Ethereum has become one of the most trusted cryptocurrencies in the world since its inception in 2015. However, this success has not come from sitting idle. Ethereum’s continued progress in its security protocols and a solid foundation in its smart contract functionality has made it a leader in volume traded on the market. It is this focus on evolution and increased performance that brings us to the next big upgrade: Constantinople. The upgrade is due to launch in the coming days at block #7,280,000 and will be supported by KuCoin.What is Constantinople?
Constantinople is the latest system-wide upgrade for the Ethereum platform and the next step on the roadmap towards Ethereum 2.0, when the consensus protocol will shift from proof-of-work to proof-of-stake. These large scale code upgrades are often referred to as “hard forks” since they create a permanent break from the existing Ethereum code. In its simplest terms, a hard fork takes place when the underlying code of a cryptocurrency is permanently altered creating two different coins: the resulting coin is no longer compatible with the original coin.Hard Forks: Risks and Implications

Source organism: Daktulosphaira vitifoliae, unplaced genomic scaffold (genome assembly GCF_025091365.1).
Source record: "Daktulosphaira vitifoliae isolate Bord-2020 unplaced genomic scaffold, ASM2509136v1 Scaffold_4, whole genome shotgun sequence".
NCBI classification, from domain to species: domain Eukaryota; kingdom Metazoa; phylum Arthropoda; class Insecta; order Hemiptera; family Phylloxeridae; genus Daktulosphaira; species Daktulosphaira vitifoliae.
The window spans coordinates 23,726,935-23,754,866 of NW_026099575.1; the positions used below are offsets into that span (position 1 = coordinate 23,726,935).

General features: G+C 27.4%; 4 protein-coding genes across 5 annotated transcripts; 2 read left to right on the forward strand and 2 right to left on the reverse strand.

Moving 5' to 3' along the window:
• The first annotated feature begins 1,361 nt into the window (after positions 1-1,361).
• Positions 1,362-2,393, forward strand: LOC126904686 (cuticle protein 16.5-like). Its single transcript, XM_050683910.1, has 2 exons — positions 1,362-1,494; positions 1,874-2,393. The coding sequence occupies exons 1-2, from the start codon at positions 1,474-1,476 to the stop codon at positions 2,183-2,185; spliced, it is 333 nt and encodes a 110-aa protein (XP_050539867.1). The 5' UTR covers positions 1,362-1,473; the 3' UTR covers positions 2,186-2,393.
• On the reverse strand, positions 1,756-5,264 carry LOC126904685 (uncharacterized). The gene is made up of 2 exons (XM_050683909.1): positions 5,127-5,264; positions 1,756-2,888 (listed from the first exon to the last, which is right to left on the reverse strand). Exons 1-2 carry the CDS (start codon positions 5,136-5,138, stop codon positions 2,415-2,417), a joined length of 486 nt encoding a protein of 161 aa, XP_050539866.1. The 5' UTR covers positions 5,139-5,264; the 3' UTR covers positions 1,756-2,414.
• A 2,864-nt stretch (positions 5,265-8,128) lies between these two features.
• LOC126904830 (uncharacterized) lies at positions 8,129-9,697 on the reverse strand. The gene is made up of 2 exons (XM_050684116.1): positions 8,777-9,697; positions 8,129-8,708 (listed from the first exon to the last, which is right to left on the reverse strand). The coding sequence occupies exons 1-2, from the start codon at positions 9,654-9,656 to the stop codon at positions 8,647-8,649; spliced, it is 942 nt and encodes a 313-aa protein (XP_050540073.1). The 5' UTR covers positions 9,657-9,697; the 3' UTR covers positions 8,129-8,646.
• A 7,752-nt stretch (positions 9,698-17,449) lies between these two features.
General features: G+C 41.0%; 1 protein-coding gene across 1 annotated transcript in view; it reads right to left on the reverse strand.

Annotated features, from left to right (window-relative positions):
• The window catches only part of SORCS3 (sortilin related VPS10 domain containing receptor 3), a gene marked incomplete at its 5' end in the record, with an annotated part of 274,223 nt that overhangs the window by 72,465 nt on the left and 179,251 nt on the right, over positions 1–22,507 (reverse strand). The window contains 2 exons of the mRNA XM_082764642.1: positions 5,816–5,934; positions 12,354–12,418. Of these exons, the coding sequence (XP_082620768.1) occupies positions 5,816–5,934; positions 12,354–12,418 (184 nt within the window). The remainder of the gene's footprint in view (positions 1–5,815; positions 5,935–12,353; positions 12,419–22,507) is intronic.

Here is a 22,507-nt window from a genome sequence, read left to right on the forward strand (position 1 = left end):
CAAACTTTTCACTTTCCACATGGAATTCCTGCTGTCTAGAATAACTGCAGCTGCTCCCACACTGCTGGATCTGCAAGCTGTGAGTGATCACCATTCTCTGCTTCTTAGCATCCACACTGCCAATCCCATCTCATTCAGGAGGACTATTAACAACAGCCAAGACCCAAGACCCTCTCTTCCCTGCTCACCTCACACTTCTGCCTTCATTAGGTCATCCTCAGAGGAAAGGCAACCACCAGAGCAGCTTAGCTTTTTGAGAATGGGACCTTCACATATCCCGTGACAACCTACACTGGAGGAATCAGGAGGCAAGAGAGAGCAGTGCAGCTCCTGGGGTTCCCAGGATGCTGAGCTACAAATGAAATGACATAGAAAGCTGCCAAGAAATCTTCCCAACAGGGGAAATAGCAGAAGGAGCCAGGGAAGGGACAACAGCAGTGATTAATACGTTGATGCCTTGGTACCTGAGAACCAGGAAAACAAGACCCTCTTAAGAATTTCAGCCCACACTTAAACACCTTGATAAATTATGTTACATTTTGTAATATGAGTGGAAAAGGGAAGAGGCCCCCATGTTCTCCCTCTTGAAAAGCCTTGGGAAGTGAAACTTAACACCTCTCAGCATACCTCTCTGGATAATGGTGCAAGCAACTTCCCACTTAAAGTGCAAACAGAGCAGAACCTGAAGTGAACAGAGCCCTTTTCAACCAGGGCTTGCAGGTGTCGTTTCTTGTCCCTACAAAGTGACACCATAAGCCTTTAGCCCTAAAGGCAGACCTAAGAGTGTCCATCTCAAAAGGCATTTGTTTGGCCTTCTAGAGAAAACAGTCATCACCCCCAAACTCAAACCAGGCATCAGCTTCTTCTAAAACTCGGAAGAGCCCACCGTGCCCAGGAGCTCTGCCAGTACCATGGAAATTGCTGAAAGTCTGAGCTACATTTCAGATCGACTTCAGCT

There is always an amount of trepidation when implementing a hard fork, and rightfully so. In order for a hard fork to be completed and function as intended, it must be installed unilaterally across all nodes within a network. Once the upgrade is put into place on all nodes the previous code will be abandoned and the new currency will simply take its place.
This is where the risk lies: if a large enough pool of nodes does not apply the upgrade it can lead to a split in the network. This can happen for a number of reasons, the most notable case being the Ethereum/Ethereum Classic split, which arose from a dispute about the ethics and purpose of the blockchain itself.
In the case of Ethereum and Ethereum Classic, this disagreement lead to a large number of users refusing to install the upgrade....